15 tips for Solo Travelers

Travelling solo has become a new trend, not just for millennials, but is now being opted by all age groups – the young graduate opting for a gap year to travel, the single mom who wants some time away, the backpacker who is on a mission, the regular worker that is looking for a break, or just a traveler looking to explore a new place. The reasons for solo travel are usually the same –  differing travel styles, economic reasons, and timing issues with travel buddies, friends or family. But lately, travelers have come to appreciate how liberating, exciting and empowering solo travel can be.

Many people tend to travel alone when they seek to find themselves,  and need to put themselves outside their regular environments to be able to self-reflect. I always consider self-reflection in solo travels a bit ‘overated’. Usually, when you travel alone, there is more work involved in planning (even if you completely wing it) compared to when you travel with a partner, friends or family, leaving not so much time for blissful introspection.

There are different definitions of what counts as solo travel – Is a weekend trip by yourself a solo-travel? Do you need to fly across the country? What about going alone on a business trip? Or just driving to a nearby town by yourself? Can you join a tour group and still be considered a solo-traveler?

In my opinion, solo travel can be any kind of travel that puts you outside your comfort zone, and pushes you to interact with unfamiliar surroundings and people by yourself. The duration and location do not matter to be considered as a solo travel. What solo travel does offer is complete flexibility on your itinerary, allowing you to see and experience what you truly want.

However, it can also get intimidating at times – eating alone in a restaurant, walking alone at night, or planning everything all by yourself. I love travelling with family and friends, but usually opt for atleast one solo travel per year by myself. For longer solo travels, there are a couple of things which you can already prepare for to make it a smooth experience for you.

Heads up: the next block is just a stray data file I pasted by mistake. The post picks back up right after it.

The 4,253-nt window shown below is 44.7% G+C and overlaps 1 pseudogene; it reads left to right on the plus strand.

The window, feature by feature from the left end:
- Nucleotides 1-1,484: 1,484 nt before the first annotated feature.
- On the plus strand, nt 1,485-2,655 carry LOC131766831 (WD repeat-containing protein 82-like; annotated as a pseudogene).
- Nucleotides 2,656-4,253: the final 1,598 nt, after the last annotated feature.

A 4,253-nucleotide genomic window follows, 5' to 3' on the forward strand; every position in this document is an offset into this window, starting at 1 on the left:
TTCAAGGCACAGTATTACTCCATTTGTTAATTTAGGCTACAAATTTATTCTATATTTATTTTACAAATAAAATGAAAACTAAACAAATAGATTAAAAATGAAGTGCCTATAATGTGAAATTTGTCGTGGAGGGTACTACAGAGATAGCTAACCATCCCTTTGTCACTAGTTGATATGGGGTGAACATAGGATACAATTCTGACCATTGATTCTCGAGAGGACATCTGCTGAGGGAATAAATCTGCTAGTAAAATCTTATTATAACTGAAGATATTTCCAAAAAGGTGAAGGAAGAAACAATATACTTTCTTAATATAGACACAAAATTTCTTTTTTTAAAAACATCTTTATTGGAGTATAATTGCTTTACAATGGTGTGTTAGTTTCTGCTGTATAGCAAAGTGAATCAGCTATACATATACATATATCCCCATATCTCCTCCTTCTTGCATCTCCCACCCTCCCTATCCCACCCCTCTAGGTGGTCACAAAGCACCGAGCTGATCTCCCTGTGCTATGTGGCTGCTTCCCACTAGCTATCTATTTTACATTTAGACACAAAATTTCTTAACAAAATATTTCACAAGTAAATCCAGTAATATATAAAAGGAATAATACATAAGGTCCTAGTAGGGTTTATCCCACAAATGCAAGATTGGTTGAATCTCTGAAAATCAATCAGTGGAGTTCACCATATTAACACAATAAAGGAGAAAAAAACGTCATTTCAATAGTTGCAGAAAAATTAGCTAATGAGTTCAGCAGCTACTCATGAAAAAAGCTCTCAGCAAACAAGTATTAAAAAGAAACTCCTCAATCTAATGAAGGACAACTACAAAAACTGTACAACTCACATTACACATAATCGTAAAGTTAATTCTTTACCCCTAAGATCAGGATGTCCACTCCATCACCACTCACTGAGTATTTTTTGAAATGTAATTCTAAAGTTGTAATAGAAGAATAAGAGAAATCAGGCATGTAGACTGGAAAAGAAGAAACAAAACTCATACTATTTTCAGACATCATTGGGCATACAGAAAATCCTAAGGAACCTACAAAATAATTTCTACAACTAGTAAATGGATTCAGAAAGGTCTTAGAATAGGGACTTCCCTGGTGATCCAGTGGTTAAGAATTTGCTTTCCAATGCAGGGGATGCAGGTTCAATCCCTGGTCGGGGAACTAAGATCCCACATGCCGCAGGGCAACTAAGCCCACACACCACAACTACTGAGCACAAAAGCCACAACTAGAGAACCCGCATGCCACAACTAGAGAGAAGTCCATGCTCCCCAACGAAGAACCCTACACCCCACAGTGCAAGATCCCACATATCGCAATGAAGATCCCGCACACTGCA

1. Find a safe country

Try to find a country that is considered safe by most travelers especially if it is your first time solo travelling. Japan, New Zealand, Iceland, Denmark, Canada and Singapore usually make it to the list for first-time solo travelers, but literally any country can be traveled alone as long as you have your research done before on what to expect, and take basic measures for safety.

2. Invest in a credit card

Invest in a credit card, preferably with travel insurance which go beyond basic health insurance, and cover cancellation costs as well. If that is not possible, purchase 3rd party travel insurance especially for long vacations.

3. Plan in advance

Research your destination –  book a hotel/hostel/airbnb in a busy location for the first night and research beforehand how to get to the accommodation from the airport. Try to arrive during the day if possible to get a feel of the city, and try to start early on most days to get the most out of your trip. However, remember to plan rest days or rest half-days in your itinerary, even if you are tempted to pack your trip fully with activities.